Demolition of Pruitt–Igoe, 1996.
Demolition of Pruitt–Igoe, 1996. (source: U.S. Department of Housing and Urban Development on Wikimedia Commons)

Recently, Microsoft released an experiment on Twitter: a chatbot called Tay that mimicked the personality of a 19-year old American girl.

Sadly, as with any newly born child, Tay's innocence didn't last long. The Guardian reported that, within some hours:

Tay's conversation extended to racist, inflammatory, and political statements. Her Twitter conversations have so far reinforced the so-called Godwin's law—that as an online discussion goes on, the probability of a comparison involving the Nazis or Hitler approaches—with Tay having been encouraged to repeat variations on "Hitler was right" as well as "9/11 was an inside job."

Microsoft quickly took Tay down for "adjustments."

Tay's descent into right-wing political correctness might only be snark- or snigger-worthy, but there's a bigger issue here that we shouldn't miss. I've recently argued that what we fear in artificial intelligence (AI) isn't some abstract, inhuman machine intelligence: what we fear is our own worst selves, externalized and come to life.

Similarly, last June, Google Photos made the news by identifying a black couple as "gorillas." It's silly to think that some sort of "racist algorithm" was at work, or that some small chunks of silicon inside a steel framework harbor racial prejudice. The key to AI isn't so much the algorithm as the training, and specifically the training data; as Peter Norvig has always said, more data trumps better algorithms. The opposite is also true: incomplete data can confound even the best algorithms. Once you understand that, it's easy to understand what went wrong: Google's classifier was probably trained with a few million pictures of white people, and relatively few pictures of black people. (And probably no pictures at all of indigenous people.) Where did the training set come from? I don't know, but I'd guess that it came from Google Photos and its users. If Photos has a relatively small number of black users, and consequently, relatively few photographs of black people, what's a poor algorithm to do? If the developers didn't sufficiently test what would happen when the app was asked to identify photos of black people, again, what's a poor algorithm to do?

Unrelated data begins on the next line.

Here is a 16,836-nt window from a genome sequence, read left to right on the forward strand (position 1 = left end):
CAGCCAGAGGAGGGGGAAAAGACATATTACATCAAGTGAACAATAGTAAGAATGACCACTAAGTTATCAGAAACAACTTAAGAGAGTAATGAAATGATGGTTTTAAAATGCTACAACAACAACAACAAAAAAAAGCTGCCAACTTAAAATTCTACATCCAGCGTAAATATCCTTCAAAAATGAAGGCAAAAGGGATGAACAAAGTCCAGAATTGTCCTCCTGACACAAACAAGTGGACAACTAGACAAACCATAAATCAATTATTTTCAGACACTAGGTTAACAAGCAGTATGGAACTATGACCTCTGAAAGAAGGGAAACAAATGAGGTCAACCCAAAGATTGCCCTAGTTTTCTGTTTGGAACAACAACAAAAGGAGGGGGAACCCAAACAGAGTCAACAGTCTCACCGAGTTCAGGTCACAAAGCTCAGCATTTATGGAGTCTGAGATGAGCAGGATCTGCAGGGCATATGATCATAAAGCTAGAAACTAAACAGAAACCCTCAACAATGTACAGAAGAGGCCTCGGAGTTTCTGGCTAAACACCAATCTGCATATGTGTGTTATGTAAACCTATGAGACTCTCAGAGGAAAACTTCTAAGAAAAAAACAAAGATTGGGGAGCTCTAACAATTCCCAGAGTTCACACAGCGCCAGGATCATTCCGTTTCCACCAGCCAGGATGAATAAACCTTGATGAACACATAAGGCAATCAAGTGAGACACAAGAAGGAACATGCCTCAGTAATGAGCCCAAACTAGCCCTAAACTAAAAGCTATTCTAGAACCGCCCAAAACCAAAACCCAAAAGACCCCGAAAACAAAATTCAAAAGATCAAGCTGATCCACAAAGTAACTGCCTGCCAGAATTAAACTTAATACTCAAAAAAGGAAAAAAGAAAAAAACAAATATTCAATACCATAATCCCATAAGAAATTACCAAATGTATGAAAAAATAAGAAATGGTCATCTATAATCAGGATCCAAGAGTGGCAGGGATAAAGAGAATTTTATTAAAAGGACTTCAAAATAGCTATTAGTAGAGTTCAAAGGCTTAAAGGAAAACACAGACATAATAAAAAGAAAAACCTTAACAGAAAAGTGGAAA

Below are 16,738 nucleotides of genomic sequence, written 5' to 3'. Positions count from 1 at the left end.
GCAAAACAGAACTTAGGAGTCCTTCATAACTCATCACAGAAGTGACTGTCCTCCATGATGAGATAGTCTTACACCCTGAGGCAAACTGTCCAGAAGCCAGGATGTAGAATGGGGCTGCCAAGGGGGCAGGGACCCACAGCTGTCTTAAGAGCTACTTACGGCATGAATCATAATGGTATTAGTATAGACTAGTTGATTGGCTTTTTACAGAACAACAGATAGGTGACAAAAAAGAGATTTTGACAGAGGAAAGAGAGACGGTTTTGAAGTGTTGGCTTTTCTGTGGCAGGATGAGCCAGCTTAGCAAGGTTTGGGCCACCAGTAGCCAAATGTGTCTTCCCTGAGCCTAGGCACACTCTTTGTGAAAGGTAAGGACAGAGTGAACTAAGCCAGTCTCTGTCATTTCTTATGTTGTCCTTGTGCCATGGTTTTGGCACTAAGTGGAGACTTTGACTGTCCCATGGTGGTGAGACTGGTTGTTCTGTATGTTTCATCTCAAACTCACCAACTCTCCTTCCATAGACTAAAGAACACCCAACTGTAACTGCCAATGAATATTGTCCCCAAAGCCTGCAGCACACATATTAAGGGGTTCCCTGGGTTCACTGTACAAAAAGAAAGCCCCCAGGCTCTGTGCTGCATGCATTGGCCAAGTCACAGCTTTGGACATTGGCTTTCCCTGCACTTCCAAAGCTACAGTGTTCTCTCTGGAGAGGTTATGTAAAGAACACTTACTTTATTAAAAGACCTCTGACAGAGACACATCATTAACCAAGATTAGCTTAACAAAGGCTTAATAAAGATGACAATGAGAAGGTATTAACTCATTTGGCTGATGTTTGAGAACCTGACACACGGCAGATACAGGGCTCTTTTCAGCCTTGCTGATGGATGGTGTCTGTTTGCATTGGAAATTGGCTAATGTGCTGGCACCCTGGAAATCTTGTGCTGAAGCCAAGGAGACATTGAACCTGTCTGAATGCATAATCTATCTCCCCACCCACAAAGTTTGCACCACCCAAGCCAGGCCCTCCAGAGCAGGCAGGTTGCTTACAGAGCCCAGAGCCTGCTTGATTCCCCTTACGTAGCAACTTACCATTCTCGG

Likewise, just as AlphaGo was able to surprise Go experts by learning from real games, Tay was just learning in real time from the conversations it was having on Twitter. It's easy to think that artificial intelligence is some kind of alien mind, but it isn't: it's our own intelligence (or lack thereof) amplified.

That's precisely the problem. Whether our prejudices are overt (as with Tay) or hidden (just a reflection of who we know, who uses our product), our artificial intelligentsia will reflect them. We may not even know that this is happening until it jumps out at us, in the form of a bot spewing racist spleen online.

We can teach an AI to be Donald Trump. Can we do better? Only if we ourselves are better.

Article image: Demolition of Pruitt–Igoe, 1996. (source: U.S. Department of Housing and Urban Development on Wikimedia Commons).